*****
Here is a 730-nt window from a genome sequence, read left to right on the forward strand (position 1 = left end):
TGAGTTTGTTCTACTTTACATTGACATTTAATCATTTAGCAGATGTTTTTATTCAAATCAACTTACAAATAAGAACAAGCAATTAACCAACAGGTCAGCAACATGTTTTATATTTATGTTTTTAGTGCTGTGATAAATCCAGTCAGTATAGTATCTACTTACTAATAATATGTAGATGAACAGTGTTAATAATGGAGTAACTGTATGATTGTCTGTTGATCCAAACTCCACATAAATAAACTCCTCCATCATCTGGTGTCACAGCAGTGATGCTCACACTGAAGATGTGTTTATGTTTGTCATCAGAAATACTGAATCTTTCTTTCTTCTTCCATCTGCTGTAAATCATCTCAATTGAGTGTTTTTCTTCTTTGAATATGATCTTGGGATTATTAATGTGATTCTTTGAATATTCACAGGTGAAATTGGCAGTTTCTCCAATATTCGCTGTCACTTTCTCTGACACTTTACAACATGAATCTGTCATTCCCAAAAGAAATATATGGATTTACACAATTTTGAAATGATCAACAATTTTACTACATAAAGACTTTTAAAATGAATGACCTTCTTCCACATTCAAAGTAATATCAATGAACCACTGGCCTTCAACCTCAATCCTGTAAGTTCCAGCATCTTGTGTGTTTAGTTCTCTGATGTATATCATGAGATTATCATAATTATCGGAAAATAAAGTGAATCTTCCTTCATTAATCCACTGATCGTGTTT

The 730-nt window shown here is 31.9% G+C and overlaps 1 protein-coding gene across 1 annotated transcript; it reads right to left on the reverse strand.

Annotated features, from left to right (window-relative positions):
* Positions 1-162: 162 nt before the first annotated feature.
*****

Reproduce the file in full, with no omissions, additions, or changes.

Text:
Here is a 730-nt window from a genome sequence, read left to right on the forward strand (position 1 = left end):
TGAGTTTGTTCTACTTTACATTGACATTTAATCATTTAGCAGATGTTTTTATTCAAATCAACTTACAAATAAGAACAAGCAATTAACCAACAGGTCAGCAACATGTTTTATATTTATGTTTTTAGTGCTGTGATAAATCCAGTCAGTATAGTATCTACTTACTAATAATATGTAGATGAACAGTGTTAATAATGGAGTAACTGTATGATTGTCTGTTGATCCAAACTCCACATAAATAAACTCCTCCATCATCTGGTGTCACAGCAGTGATGCTCACACTGAAGATGTGTTTATGTTTGTCATCAGAAATACTGAATCTTTCTTTCTTCTTCCATCTGCTGTAAATCATCTCAATTGAGTGTTTTTCTTCTTTGAATATGATCTTGGGATTATTAATGTGATTCTTTGAATATTCACAGGTGAAATTGGCAGTTTCTCCAATATTCGCTGTCACTTTCTCTGACACTTTACAACATGAATCTGTCATTCCCAAAAGAAATATATGGATTTACACAATTTTGAAATGATCAACAATTTTACTACATAAAGACTTTTAAAATGAATGACCTTCTTCCACATTCAAAGTAATATCAATGAACCACTGGCCTTCAACCTCAATCCTGTAAGTTCCAGCATCTTGTGTGTTTAGTTCTCTGATGTATATCATGAGATTATCATAATTATCGGAAAATAAAGTGAATCTTCCTTCATTAATCCACTGATCGTGTTT

The 730-nt window shown here is 31.9% G+C and overlaps 1 protein-coding gene across 1 annotated transcript; it reads right to left on the reverse strand.

Annotated features, from left to right (window-relative positions):
* Positions 1-162: 162 nt before the first annotated feature.